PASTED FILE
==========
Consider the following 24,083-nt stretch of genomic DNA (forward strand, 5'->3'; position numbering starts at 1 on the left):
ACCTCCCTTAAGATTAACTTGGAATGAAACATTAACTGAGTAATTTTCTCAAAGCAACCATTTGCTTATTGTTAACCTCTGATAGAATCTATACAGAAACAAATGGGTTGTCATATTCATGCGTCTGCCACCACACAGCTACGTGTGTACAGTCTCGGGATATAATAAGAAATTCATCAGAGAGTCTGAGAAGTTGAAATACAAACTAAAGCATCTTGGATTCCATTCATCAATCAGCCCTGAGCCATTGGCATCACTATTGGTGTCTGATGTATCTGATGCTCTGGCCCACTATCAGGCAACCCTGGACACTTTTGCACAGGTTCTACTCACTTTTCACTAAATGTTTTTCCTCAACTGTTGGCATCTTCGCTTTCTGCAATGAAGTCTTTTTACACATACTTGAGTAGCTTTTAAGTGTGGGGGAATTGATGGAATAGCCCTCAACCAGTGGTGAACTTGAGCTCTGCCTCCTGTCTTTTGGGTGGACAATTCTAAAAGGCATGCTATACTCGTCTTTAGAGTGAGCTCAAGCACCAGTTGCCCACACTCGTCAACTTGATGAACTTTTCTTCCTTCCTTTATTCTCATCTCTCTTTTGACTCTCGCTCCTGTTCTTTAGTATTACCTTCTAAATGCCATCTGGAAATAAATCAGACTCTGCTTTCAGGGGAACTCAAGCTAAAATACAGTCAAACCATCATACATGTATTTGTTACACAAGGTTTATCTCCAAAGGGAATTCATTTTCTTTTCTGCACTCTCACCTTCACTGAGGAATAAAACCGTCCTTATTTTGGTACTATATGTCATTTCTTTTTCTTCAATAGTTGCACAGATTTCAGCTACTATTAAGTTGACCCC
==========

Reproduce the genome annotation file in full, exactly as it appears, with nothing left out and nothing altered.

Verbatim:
Consider the following 24,083-nt stretch of genomic DNA (forward strand, 5'->3'; position numbering starts at 1 on the left):
ACCTCCCTTAAGATTAACTTGGAATGAAACATTAACTGAGTAATTTTCTCAAAGCAACCATTTGCTTATTGTTAACCTCTGATAGAATCTATACAGAAACAAATGGGTTGTCATATTCATGCGTCTGCCACCACACAGCTACGTGTGTACAGTCTCGGGATATAATAAGAAATTCATCAGAGAGTCTGAGAAGTTGAAATACAAACTAAAGCATCTTGGATTCCATTCATCAATCAGCCCTGAGCCATTGGCATCACTATTGGTGTCTGATGTATCTGATGCTCTGGCCCACTATCAGGCAACCCTGGACACTTTTGCACAGGTTCTACTCACTTTTCACTAAATGTTTTTCCTCAACTGTTGGCATCTTCGCTTTCTGCAATGAAGTCTTTTTACACATACTTGAGTAGCTTTTAAGTGTGGGGGAATTGATGGAATAGCCCTCAACCAGTGGTGAACTTGAGCTCTGCCTCCTGTCTTTTGGGTGGACAATTCTAAAAGGCATGCTATACTCGTCTTTAGAGTGAGCTCAAGCACCAGTTGCCCACACTCGTCAACTTGATGAACTTTTCTTCCTTCCTTTATTCTCATCTCTCTTTTGACTCTCGCTCCTGTTCTTTAGTATTACCTTCTAAATGCCATCTGGAAATAAATCAGACTCTGCTTTCAGGGGAACTCAAGCTAAAATACAGTCAAACCATCATACATGTATTTGTTACACAAGGTTTATCTCCAAAGGGAATTCATTTTCTTTTCTGCACTCTCACCTTCACTGAGGAATAAAACCGTCCTTATTTTGGTACTATATGTCATTTCTTTTTCTTCAATAGTTGCACAGATTTCAGCTACTATTAAGTTGACCCC